Tuesday, February 02, 2010

Climatic Research Station Responds to Allegations in the Guardian

Today, the University of East Anglia (UEA) responded in a press release (2-2-10) to allegations made in the Guardian about their Climatic Research station (CRU). The CRU is at the center of the so-called "Climategate" scandal.

The Guardian article the UEA references is probably this one, although the date on the Internet article is 2-1-10 and the CRU statement refers to a Guardian article from 2-2-10. Also, the title is slightly different. Perhaps this reflects a difference between an Internet version and a hard-copy version of the article.

Statement from the University of East Anglia in response to ‘UK scientist hid climate data flaws’ (Guardian, 02.02.10)

The allegations made in today’s Guardian create a misleading picture and require important clarifications in three areas:

1. The FOI request was responded to in full

The FOI request from Douglas Keenan was responded to by the university in full in 2007. The data used in the 1990 paper were indeed sent to Mr Keenan, including both the locations of the stations and the station temperature data for China, Australia and western parts of the former Soviet Union. For China, the data covered the period 1954 to 1983. The data were also uploaded onto the Climatic Research Unit (CRU) website.

2. The accuracy of the data and results was confirmed in a later paper

Prof Jones embarked on a study in 2007 which was published in the Journal of Geophysical Research in 2008. In this later study, CRU researchers worked with a Chinese colleague (Dr Q. Li) from the China Meteorological Administration (CMA) in Beijing. Dr Li had been assessing the consistency of 728 Chinese temperature series and his work was published in China in 2007. This improved CMA data was adjusted to account for changes in location of stations.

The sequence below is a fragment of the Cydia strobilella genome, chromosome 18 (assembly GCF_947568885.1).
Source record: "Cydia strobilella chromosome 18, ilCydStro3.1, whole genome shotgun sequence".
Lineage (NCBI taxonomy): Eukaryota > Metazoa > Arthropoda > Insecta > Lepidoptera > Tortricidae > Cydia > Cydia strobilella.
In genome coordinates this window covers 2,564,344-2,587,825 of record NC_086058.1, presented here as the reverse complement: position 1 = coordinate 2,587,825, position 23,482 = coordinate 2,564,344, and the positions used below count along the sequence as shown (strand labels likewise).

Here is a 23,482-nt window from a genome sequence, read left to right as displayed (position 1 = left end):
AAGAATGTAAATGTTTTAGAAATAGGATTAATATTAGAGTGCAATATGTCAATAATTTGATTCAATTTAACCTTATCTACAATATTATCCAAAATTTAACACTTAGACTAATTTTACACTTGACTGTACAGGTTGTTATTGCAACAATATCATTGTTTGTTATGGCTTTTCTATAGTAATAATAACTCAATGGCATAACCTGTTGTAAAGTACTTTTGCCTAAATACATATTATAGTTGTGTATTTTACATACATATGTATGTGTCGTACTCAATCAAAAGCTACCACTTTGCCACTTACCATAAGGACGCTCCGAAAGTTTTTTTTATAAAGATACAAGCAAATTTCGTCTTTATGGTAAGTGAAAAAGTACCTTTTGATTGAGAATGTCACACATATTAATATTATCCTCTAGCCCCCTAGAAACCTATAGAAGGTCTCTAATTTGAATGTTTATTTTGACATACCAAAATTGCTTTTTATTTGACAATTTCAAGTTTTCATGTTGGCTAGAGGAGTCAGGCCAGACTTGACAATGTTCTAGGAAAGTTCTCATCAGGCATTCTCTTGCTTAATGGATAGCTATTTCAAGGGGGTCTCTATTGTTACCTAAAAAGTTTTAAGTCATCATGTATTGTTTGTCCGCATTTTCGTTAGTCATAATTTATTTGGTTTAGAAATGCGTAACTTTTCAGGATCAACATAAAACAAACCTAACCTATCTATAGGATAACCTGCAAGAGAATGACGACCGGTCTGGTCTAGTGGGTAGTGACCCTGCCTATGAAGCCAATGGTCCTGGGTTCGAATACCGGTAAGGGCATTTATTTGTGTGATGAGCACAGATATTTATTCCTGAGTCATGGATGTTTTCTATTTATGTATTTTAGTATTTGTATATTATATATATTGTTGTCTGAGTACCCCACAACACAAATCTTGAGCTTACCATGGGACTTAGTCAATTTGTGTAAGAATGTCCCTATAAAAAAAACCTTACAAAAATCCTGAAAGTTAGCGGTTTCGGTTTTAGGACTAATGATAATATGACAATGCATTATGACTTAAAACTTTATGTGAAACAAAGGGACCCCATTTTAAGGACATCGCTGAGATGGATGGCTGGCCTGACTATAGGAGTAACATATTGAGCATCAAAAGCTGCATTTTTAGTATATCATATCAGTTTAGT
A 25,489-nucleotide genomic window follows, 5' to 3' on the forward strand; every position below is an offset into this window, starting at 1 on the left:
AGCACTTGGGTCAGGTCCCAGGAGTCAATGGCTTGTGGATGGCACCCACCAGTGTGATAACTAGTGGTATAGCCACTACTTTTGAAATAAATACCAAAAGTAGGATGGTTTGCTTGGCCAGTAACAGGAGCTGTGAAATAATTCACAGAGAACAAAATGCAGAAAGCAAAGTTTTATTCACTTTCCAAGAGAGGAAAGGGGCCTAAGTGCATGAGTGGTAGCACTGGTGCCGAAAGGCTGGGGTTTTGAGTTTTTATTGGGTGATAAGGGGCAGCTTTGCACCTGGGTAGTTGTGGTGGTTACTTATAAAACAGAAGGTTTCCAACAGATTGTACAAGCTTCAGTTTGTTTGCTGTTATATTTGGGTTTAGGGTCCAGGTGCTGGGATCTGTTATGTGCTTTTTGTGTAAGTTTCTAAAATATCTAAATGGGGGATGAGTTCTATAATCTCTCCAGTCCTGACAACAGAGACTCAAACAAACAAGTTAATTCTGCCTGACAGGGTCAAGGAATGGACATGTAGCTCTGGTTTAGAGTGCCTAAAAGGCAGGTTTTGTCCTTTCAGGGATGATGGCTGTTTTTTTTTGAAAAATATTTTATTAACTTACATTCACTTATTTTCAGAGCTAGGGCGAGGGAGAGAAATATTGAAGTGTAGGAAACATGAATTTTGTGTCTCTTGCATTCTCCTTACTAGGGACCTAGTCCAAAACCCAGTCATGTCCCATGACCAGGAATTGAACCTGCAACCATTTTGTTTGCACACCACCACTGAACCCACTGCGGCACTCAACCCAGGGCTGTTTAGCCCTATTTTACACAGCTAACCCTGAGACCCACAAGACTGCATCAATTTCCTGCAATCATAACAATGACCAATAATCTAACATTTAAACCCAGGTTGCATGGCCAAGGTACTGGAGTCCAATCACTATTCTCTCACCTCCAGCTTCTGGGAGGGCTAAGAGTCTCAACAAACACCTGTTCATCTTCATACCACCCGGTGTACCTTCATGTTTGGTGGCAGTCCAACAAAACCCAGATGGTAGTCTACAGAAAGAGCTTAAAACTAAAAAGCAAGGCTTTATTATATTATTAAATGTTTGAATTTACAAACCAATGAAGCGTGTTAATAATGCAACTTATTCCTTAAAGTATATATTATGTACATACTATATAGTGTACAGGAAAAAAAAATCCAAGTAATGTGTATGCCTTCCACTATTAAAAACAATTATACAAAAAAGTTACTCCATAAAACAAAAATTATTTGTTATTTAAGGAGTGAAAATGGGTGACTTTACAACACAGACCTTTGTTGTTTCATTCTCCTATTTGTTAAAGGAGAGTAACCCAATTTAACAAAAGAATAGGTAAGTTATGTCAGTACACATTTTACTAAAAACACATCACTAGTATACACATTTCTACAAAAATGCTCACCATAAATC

CRU requested this improved CMA data for the stations that had been used in the 1990 study, and they were incorporated into the 2008 paper.

Figure 6 from this study (see below) shows the comparisons (as anomalies from the 1954-1983 period) between the averages of the 42 rural and 42 urban sites used in 1990 compared with averages from the same stations from the CMA network. The dashed lines are the averages for the rural and urban sites in eastern China from the 1990 paper. The solid lines are the averages from the same stations from the CMA network. It is clear from the graph that the trends of the CMA data for both the rural and urban networks agree almost exactly with the results from the 1990 paper.
The 2008 study undertook additional analyses using more extensive data and did conclude that there was a likely urbanization trend in China of 0.1 degrees Celsius per decade for the period 1951-2004. But allowing for this, there was still a large-scale climatic warming of 0.15 degrees C per decade over the period 1951-2004 and 0.47 degrees C per decade over the period 1981-2004. The paper concluded that much of the urbanization trend was likely due to the rapid economic development in China since the 1980s, after the period analysed in the 1990 paper.

3. The CRU findings were corroborated by other papers used by the IPCC

The 1990 paper was only one of a number of papers referred to in the 2007 IPCC Report examining possible urbanizations effects.


Jones, P.D., Groisman, P.Ya., Coughlan, M., Plummer, N., Wang, W-C. and Karl, T.R., 1990: Assessment of urbanization effects in time series of surface air temperature over land. Nature 347, 169-172.

Jones, P.D., Lister, D.H. and Li, Q., 2008: Urbanization effects in large-scale temperature records, with an emphasis on China. J. Geophys. Res. 113, D16122, doi:10.1029/2008/JD009916.

Li Q. and W. Li, 2007: Development of the gridded historic temperature dataset over China during recent half century, Acta Meteroloigca Sinica, 65, 293-299 (In Chinese).


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